The technology behind SD cards is based on flash memory, which retains information securely even without a power supply. Nevertheless, even this technology has its limits.
The electrical charges stored in the memory cells, which represent our data, can become unstable over time. This means they can lose their charge, which in turn leads to data loss in the worst case. But how long does it take for this to happen?
According to the standards for flash memory, to which the manufacturers of SD cards also refer, a memory cell should be able to preserve data for at least ten years at a temperature of 55 degrees Celsius. That sounds reassuring at first, but in practice other factors play a role.
These factors include the quality of the card, the intensity of use, and the environmental conditions. All of these influence the actual lifespan of the SD cards. For example, frequent writing and deleting of data, high temperatures, and even humidity can accelerate the aging process of the memory cells. Cheaper cards that are made of less robust components are often particularly affected.
So one thing is clear: It is difficult to give a blanket answer to the question of how long an SD card will last. It depends on many factors, from the quality of the card to the type of use and environmental conditions. Some users report cards that still work perfectly after several years of storage in a drawer. Others experience that an intensively used SD card gives up the ghost after a short time.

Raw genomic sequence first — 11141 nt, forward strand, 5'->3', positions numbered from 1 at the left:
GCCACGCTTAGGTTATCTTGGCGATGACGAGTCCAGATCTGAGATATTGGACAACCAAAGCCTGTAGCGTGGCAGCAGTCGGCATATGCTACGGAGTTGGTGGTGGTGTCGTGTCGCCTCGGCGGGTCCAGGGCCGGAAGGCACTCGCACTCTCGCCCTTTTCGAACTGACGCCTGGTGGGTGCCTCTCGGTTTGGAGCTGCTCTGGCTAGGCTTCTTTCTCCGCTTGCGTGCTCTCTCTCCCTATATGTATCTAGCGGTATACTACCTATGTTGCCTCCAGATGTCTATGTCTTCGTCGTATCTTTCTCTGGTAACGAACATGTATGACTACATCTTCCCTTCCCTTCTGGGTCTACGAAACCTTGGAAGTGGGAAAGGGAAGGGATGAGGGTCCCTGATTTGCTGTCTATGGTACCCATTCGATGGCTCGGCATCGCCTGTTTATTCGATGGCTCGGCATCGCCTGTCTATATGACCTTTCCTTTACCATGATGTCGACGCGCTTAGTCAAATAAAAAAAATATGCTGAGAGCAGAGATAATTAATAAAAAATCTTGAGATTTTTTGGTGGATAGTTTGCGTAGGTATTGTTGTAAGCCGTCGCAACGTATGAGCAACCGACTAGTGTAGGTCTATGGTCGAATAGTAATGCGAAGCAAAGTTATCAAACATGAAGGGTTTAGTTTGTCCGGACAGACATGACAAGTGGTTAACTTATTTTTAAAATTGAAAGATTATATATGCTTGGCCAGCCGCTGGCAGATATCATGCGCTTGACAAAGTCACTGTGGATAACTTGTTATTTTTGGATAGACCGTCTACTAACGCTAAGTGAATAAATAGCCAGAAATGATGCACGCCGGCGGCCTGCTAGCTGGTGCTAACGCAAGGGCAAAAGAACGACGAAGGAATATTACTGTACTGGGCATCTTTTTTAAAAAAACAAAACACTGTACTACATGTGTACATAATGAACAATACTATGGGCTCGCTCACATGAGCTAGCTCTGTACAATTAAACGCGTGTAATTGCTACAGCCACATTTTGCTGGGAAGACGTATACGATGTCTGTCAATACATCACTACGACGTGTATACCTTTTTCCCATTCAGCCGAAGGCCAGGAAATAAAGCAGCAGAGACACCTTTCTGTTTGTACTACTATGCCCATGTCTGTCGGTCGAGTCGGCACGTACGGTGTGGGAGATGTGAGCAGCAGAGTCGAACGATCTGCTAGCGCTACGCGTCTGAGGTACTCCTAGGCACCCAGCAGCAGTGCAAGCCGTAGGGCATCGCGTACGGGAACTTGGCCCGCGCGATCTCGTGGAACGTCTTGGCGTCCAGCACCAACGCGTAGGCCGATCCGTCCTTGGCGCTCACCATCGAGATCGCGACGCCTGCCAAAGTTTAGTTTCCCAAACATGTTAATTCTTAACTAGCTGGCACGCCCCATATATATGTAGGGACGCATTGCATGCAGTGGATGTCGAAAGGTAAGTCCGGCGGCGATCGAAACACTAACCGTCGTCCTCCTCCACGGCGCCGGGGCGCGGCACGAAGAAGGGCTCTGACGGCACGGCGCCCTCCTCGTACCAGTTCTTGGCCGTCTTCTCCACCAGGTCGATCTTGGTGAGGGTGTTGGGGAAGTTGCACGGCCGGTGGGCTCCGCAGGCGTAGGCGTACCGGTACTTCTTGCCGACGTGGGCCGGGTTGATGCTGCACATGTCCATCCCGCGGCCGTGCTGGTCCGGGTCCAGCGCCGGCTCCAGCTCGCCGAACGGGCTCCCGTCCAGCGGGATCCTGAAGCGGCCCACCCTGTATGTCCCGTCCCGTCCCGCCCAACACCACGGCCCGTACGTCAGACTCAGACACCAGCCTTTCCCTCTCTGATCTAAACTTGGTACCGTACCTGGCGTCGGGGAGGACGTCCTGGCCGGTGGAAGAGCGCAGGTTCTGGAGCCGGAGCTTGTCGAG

So the conclusion remains: SD memory cards are wonderful tools for mobile data storage and transport. However, they are not the first choice for long-term data backup. To avoid data loss, you should always back up important information on several media. Because although an SD card can theoretically last up to 10 years, the reality may be quite different due to various factors.
This article was translated from German to English and originally appeared on pcwelt.de.